“Truth is the most valuable thing we have. Let us economize it.” –Mark Twain
An ancient marble mask sculpted during the Roman Empire’s heyday hangs on a church wall outside Rome’s Santa Maria in Cosmedin. Archaeologists aren’t sure about the mask’s original location or purpose, but since the 13th century this church has served as its custodian. Formally known as La Bocca Della Verità (the Mouth of Truth), it attracts a curious population. Tourists wait in line for the chance to test the oracle, to place one hand inside its open mouth. Legend claims a liar will lose that hand.
What did I do when my turn arrived? Naturally, I stuck my hand into the orifice – not knowing what to expect – then pulled it free, intact, still flexible enough to reach into my pocket and deposit a few coins in the donation box.
Catching a liar in a fabled guillotine seems like an unreliable way to test the purity of a random conscience, but placing a hand on the Bible and swearing an oath hasn’t proven more effective. Any observant tourist in line at the Mouth of Truth might have noticed I used my left hand, the one I don’t depend on – just in case.
Every day the news reports our collective failures, people we once admired caught in a labyrinth of lies. We used to wash a child’s mouth out with soap for fibbing, hoping that by instilling virtue at a young age we set a lifetime course. But even a child won’t readily admit to a lie, repeatedly denying the act, eventually exhausting the interrogator.
Stealth arrives with experience. Children grow older, and they cleverly camouflage their lies. If by some grace a stretcher-of- truths matures and achieves a measure of respectability, he or she can wear that position of power like a disguise. I should mention one big fat liar to serve as a prime example, but we know who I’m talking about, mostly because we also know ourselves.
M & W Healy’s 1915 book on lying puts it this way: “All pathological liars have a purpose, i.e., to decorate their own person, to tell something interesting, and an ego motive is always present. They all lie about something they wish to possess or be.”
Modern experts recommend avoiding the untrustworthy predictors when trying to judge if a person is lying. Don’t expect to see a protruding Pinocchio nose, dysfunctional eye contact, or even those pearly beads of sweat that supposedly pop up like an uncontrollable truth serum on a wrinkled brow. Pathological liars tend to be more sophisticated than that.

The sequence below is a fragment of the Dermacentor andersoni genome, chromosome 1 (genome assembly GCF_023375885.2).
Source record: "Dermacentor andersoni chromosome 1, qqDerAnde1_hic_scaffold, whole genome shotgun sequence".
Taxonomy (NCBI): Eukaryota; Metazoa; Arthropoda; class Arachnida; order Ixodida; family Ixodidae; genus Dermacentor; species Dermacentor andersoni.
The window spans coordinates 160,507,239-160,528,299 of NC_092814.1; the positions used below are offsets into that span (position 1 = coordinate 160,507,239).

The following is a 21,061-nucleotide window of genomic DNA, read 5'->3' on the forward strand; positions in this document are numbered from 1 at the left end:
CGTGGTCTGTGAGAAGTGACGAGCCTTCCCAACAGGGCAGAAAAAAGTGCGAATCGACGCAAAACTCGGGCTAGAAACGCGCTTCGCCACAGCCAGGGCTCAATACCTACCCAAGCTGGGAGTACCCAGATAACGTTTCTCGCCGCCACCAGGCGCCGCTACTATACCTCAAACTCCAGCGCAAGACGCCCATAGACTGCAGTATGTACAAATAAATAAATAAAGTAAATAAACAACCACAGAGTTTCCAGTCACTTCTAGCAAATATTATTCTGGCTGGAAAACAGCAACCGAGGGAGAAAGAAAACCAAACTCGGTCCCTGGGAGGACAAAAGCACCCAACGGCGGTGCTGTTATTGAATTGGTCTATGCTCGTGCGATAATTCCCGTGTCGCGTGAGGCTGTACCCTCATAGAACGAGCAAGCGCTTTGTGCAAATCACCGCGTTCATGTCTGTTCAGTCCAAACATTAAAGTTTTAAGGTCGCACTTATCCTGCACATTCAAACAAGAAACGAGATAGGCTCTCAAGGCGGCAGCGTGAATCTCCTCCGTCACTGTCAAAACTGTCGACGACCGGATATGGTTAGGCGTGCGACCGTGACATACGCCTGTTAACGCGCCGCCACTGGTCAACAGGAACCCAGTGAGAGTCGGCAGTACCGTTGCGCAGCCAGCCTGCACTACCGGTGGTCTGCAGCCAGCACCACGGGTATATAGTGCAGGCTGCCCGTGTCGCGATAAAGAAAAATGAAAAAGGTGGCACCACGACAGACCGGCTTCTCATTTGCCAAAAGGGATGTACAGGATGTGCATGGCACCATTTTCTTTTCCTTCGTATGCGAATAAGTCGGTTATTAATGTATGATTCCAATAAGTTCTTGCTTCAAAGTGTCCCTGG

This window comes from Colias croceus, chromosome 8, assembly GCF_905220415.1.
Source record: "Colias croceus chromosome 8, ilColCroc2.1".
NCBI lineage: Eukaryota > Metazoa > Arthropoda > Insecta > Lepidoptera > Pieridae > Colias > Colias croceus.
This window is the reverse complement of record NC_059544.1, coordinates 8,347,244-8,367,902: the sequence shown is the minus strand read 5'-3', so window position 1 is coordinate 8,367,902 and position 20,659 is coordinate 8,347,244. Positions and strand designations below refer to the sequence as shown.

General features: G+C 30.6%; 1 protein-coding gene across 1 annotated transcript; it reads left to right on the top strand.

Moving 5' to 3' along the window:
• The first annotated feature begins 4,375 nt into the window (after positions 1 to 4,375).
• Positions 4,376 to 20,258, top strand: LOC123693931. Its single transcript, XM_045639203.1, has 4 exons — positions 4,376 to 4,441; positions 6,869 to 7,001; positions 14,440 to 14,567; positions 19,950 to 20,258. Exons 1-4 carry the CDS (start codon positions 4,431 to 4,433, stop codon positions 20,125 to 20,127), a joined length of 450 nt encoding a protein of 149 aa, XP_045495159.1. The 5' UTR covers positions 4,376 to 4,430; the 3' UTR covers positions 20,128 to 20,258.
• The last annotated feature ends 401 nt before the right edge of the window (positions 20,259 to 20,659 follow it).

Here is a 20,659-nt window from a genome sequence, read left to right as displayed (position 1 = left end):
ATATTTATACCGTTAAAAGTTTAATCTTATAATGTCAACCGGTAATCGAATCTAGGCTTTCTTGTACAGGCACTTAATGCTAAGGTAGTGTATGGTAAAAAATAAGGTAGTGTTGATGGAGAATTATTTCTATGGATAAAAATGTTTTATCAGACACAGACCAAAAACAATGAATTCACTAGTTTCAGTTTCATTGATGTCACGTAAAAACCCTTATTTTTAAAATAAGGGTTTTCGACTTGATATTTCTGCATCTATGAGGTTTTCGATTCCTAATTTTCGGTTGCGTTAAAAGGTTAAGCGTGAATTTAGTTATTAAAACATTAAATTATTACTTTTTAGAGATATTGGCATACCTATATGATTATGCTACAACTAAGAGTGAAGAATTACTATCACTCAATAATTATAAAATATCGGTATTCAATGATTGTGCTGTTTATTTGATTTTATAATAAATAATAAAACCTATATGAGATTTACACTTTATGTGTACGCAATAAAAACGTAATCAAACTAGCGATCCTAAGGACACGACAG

Between the innocent white lies and the universally dishonorable ones lurk the half-truths. Political ads, campaigns, and reaction news story headlines use these hybrids to deliberately mislead the listener. The phrase “alternative facts” meets this standard, as in the trade-tariff story about how Japan drops bowling balls on American cars to test their safety. The truth is, they don’t, but Press Secretary Sarah Sanders in defending her boss’s fabrication said it “illustrates the creative ways some countries are able to keep American goods out of their markets.” She wouldn’t admit the story was a lie, but offered an alternative truth to distract us, hoping to make the lie sound more credible.
Research also finds the more a person lies, the easier it gets, and the lie – remember, not the nose – often grows. A 2010 paper published in Human Communication Research surveyed 1,000 Americans, asking them to report how many lies they told in a 24-hour period. Only 40 percent of the respondents admitted telling a lie. Truth may be turning into a matter of semantics, a persistent and petty quibbling over who’s standing on the higher moral ground.
Rudy Giuliani claimed, while being interviewed on Meet the Press, that “truth isn’t truth,” a comment that prompted his interviewer, Chuck Todd, to stifle a spontaneous laugh. Giuliani went on to justify his statement, explaining that contradictory statements are two different versions of the truth, as if both were equally credible depending on your sympathies and loyalties. In today’s political climate perhaps Giuliani is right, and dishonesty isn’t dishonesty, and perjury isn’t perjury. We can even amend the Constitution to permit governing by the unpopular vote.
I laughed when comedian John Oliver on his show Last Week Tonight joked “the only thing that feels better than lying to someone is lying to someone then regaining their trust, then lying to them again.” At first I thought what he said amounted to a joke, but now I’m not so sure. If we hold these lies to be self-evident, aren’t we also endowed with certain inherent and inalienable wrongs? It may be time to revise our Declaration of Independence.
David Feela, an award-winning poet, essayist, and author, writes from Cortez, Colo. See his works at http://feelasophy.weebly.com/